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  1. May 30, 2020
    4
    I wanted to like this game. I really tried to like this game. But...

    The truly unique game concept, combined with a slower pace, attracted me. This sounded like it was just the sort of game I could lose myself in. And I have to admit there are parts that still keep pulling at me to come back and play some more, but they're just not enough to get me there. The problem is that, at
    I wanted to like this game. I really tried to like this game. But...

    The truly unique game concept, combined with a slower pace, attracted me. This sounded like it was just the sort of game I could lose myself in. And I have to admit there are parts that still keep pulling at me to come back and play some more, but they're just not enough to get me there.

    The problem is that, at least on the Switch (version 1.0.0.3), the game mechanics are broken. It's frustrating and infuriating. Someone asks you for a scary story, you tell them one, and they reply something like, "I don't see how you found that story to be funny." And variations on that. It's impossible to tell what the person really wants to hear.

    The traveling -- which pretty much all of the reviews will tell you is terribly boring -- is made even worse because the hitch-hiking mechanic is broken. When a car stops and offers you a ride, there's no way to accept the ride. I've tried all of the buttons, and nothing works. The car eventually quits waiting and drives off. Grrr.

    Speaking of travel, the Controls screen says that pressing the D-pad UP will bring up the map. Nope. To get the map, you have to press + and then use L/R to select Map. In keeping with the rest of the game, navigating the map is quite slow.

    Also speaking of travel, you can only cross major rivers at specific points, which may be many states apart. You can't cross at a road bridge or a railroad bridge, unless you've found a way to hitchhike or are riding the train. I found this to add to my frustration.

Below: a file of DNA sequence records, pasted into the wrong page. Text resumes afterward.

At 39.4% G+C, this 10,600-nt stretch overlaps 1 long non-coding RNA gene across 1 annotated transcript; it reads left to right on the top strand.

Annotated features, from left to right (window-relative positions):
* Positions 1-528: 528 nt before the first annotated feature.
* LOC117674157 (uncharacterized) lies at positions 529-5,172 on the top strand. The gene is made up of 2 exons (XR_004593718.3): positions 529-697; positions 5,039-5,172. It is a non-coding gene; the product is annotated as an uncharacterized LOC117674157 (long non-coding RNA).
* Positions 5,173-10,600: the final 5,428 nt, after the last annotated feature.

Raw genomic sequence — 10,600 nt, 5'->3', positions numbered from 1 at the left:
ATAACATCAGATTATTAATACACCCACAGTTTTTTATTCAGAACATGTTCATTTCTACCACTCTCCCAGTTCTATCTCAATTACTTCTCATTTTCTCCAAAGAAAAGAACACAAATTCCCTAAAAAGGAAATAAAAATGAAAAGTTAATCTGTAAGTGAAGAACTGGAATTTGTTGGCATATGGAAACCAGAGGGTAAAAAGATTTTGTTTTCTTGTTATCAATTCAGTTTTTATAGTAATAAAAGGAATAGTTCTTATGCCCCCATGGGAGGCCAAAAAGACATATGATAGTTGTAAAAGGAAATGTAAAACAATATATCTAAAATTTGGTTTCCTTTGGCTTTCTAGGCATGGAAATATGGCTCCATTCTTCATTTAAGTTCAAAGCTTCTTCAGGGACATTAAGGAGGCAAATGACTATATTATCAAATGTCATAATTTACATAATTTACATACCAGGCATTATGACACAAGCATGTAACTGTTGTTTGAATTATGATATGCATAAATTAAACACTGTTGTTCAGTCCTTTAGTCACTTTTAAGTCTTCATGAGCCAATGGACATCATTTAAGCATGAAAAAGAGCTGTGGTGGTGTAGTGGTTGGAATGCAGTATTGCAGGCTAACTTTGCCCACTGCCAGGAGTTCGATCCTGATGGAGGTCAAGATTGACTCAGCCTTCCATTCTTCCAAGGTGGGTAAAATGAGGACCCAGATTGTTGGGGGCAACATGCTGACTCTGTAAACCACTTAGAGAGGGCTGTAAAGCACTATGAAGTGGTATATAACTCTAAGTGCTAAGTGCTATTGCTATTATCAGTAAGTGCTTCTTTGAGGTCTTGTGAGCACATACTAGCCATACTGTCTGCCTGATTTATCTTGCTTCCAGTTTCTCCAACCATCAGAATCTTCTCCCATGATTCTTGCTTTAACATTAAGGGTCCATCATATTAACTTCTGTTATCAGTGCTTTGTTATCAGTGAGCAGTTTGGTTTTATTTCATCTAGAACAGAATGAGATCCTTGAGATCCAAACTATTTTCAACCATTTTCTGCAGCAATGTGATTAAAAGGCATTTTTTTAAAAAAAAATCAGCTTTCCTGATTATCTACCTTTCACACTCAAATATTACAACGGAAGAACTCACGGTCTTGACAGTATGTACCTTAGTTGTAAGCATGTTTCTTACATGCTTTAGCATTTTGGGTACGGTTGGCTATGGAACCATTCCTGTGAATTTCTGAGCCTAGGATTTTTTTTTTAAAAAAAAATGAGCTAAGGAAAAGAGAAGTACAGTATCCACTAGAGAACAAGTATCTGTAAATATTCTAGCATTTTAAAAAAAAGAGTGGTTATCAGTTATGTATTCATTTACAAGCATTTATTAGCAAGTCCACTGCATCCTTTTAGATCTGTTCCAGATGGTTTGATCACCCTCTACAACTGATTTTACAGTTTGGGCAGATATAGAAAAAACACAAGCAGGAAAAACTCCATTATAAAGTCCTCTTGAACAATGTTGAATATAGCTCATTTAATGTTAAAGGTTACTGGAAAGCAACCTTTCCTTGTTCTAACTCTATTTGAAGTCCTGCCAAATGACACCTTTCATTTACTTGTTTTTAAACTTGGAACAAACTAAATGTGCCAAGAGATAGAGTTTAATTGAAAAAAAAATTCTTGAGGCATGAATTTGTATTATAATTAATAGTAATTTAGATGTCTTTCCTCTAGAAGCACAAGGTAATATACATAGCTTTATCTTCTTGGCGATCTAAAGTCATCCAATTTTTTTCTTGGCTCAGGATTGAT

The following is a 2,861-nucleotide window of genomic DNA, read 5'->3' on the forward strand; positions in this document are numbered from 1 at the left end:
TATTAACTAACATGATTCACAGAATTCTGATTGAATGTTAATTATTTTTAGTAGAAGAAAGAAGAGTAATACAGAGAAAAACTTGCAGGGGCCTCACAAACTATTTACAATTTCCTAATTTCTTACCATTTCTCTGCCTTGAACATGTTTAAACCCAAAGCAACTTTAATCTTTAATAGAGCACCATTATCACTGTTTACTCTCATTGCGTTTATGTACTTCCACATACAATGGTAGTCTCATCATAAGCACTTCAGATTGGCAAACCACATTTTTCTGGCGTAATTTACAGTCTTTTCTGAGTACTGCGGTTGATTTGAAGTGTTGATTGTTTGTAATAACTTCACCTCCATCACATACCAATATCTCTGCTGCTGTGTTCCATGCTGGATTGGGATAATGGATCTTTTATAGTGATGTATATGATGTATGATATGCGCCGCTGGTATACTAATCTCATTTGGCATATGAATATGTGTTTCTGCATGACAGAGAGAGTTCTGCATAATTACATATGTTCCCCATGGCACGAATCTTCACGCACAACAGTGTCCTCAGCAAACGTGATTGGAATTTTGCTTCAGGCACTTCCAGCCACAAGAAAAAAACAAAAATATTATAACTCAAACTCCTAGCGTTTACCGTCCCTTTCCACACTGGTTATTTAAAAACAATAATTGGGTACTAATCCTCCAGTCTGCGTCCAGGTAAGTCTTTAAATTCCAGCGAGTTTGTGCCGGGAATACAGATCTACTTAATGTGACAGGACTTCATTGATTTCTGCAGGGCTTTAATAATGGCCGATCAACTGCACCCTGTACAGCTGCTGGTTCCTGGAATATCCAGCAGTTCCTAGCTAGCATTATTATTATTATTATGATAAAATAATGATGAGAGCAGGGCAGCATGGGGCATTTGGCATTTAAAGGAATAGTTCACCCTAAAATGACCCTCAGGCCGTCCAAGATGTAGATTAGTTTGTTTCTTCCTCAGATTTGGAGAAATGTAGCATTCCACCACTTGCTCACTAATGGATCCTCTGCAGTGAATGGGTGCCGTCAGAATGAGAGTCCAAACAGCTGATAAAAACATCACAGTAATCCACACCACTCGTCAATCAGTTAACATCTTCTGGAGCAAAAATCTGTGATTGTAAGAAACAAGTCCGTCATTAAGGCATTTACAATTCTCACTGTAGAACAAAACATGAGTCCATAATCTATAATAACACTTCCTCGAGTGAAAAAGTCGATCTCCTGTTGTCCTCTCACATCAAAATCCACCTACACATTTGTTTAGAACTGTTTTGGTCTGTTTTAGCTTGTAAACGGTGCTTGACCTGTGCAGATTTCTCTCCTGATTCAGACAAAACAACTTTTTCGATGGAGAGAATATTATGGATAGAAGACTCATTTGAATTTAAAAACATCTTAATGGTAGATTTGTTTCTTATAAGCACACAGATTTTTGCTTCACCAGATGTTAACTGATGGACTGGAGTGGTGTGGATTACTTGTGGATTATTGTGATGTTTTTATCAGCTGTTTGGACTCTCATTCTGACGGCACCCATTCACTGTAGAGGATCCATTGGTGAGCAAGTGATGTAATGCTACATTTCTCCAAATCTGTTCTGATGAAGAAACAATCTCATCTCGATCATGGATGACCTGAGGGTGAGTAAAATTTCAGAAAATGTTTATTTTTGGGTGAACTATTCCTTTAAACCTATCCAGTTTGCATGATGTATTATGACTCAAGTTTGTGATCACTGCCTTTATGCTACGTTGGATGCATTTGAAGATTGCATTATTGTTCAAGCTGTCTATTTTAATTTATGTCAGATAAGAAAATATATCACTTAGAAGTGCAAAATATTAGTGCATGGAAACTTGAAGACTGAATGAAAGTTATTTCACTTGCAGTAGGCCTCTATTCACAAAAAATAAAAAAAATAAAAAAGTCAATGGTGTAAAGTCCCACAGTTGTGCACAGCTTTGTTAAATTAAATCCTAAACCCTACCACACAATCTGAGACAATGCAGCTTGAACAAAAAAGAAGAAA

If you're a fan of Americana music, you'll probably love the soundtrack. I'm a weirdo who always turns the music down in the games I play, so that's not a big draw for me. If you're using whistling to speed up your travel, the whistling drowns out the music.

    The stories you collect are, by and large, short and pointless. I imagine they're not supposed to be fully-fleshed out, because a big part of the game is that when you tell a story, it gets embellished by others. Being set in the Depression and Dust Bowl era, almost all of the stories are downers, which is a problem when you want to find a funny one to tell. I didn't find the stories themselves to be a compelling reason to play, but some people might. Or maybe it's because I gave up before the stories started really filling out.

    Keythe Farley's narration of the stories is great. That's a definite high point for the game.

    One thing I haven't seen mentioned in any of the reviews I've read: the stories trend strongly toward the paranormal, supernatural, and downright fantastic. They're full of talking animals, ghosts, the undead, witches, and demons. Your avatar in the game is a skeleton, and the narrative sequence that launches you into collecting stories is pure dreamscape. This is definitely not the real world you're playing in.

    I did find one anachronism: one of the stories involves a VW bus, but those first appeared in 1950. Perhaps time-travel is another fantasy aspect of the game?

    So... big props to the creators for coming up with a unique concept. But the broken gameplay on the Switch port made it all seem pointless, and the paranormal fantasy world caught me off-guard. Others might find the stories and especially the music to be sufficient reason to play.
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Metascore
69

Mixed or average reviews - based on 13 Critic Reviews

Critic score distribution:
  1. Positive: 5 out of 13
  2. Negative: 1 out of 13
  1. Apr 26, 2020
    80
    Where the Water Tastes Like Wine is one of those games that are not for everyone. Its proposal is different, a type of game that helps us appreciate beauty in something that surprises us.
  2. Feb 4, 2020
    60
    Where the Water Tastes Like Wine could have had deep mythology building for 1930s Americana, but instead it offers only enough to get you intrigued before forcing you back into the grind-laden, story-gathering crawl the rest of the game is.
  3. Dec 30, 2019
    63
    If you treat Where the Water Tastes Like Wine as a visual novel with added interaction, you’ll find a unique premise surrounded with a host of interesting characters and stories. As a video game, however, it is too stripped back to feel substantial and remain engaging through its lengthy run time.